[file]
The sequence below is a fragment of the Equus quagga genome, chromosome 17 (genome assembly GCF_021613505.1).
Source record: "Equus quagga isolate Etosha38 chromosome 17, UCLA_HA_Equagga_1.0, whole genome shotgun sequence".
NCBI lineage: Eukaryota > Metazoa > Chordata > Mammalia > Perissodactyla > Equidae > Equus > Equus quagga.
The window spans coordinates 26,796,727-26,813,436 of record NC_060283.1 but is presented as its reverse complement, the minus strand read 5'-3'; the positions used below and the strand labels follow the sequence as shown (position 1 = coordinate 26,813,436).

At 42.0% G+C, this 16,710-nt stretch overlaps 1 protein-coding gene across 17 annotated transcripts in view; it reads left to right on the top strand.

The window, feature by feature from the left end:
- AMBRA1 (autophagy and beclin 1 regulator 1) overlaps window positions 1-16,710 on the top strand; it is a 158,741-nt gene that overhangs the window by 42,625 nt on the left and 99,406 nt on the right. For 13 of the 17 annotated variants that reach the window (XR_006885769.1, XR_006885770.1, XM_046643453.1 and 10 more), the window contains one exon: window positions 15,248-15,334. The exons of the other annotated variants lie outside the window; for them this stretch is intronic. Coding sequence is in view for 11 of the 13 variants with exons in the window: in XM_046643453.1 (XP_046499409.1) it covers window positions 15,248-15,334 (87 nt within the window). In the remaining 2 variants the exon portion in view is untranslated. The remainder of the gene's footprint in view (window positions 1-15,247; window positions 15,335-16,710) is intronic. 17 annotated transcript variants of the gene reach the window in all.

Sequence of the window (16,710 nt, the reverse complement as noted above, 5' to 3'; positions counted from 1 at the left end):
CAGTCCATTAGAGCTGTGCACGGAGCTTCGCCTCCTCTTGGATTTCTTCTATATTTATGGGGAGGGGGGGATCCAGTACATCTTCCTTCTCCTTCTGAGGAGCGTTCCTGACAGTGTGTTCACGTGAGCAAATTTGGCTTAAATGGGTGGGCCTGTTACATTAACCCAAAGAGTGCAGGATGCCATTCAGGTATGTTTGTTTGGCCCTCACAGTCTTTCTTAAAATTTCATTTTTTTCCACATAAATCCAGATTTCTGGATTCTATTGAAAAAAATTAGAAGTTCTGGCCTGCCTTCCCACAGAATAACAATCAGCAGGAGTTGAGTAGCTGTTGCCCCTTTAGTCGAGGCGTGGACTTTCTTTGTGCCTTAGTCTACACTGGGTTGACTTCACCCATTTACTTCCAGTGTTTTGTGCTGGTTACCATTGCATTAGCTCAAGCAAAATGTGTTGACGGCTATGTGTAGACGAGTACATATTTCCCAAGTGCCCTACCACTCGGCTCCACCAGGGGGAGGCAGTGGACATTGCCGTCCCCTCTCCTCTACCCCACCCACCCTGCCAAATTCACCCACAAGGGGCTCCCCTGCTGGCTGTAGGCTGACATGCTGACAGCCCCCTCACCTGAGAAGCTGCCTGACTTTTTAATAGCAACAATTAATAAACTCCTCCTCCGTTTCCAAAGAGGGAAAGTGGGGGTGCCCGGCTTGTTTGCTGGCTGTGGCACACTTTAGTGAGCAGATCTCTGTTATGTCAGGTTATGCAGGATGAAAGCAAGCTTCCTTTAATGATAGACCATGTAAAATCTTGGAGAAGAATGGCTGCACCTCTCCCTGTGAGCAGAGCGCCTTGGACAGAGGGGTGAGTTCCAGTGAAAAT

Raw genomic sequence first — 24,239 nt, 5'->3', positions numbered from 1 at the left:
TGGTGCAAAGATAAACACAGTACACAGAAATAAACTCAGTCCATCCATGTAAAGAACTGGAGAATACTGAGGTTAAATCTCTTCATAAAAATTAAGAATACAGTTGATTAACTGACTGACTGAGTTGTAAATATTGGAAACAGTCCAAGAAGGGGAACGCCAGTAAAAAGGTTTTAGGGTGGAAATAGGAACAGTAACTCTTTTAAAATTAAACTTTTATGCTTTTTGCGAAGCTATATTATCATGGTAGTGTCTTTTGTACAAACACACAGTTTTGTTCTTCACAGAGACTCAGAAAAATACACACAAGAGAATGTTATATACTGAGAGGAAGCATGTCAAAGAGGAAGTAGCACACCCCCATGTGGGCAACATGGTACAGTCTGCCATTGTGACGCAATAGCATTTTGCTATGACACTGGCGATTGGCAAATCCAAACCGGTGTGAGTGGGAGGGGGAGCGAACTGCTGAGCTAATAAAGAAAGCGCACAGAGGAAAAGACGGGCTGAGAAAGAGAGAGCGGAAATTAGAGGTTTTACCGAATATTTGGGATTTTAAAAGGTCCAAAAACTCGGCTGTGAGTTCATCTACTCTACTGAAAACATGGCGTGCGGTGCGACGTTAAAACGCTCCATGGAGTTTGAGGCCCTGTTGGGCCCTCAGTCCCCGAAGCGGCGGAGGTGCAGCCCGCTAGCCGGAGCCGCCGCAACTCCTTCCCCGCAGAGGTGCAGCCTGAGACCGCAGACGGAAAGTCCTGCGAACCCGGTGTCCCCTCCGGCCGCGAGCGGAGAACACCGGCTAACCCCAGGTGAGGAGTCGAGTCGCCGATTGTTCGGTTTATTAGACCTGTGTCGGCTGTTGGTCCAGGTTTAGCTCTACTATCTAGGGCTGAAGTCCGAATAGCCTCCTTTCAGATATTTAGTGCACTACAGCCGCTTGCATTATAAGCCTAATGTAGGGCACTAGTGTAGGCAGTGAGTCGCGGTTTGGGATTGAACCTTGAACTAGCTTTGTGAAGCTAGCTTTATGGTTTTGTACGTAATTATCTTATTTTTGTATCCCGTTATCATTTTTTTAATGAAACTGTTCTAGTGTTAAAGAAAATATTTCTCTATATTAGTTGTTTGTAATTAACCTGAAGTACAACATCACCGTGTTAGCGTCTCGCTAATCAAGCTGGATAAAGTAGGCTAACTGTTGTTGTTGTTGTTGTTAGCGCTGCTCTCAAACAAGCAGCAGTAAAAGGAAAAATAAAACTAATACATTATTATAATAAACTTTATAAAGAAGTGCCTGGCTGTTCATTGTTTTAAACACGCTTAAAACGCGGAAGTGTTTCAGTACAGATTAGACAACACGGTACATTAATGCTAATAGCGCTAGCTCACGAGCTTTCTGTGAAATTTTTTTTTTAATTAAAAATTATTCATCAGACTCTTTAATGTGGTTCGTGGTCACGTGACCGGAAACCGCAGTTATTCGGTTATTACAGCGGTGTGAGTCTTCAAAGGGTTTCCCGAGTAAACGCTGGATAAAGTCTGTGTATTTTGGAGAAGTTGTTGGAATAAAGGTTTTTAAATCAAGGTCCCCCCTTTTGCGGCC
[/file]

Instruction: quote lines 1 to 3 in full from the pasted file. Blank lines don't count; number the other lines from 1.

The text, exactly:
The sequence below is a fragment of the Equus quagga genome, chromosome 17 (genome assembly GCF_021613505.1).
Source record: "Equus quagga isolate Etosha38 chromosome 17, UCLA_HA_Equagga_1.0, whole genome shotgun sequence".
NCBI lineage: Eukaryota > Metazoa > Chordata > Mammalia > Perissodactyla > Equidae > Equus > Equus quagga.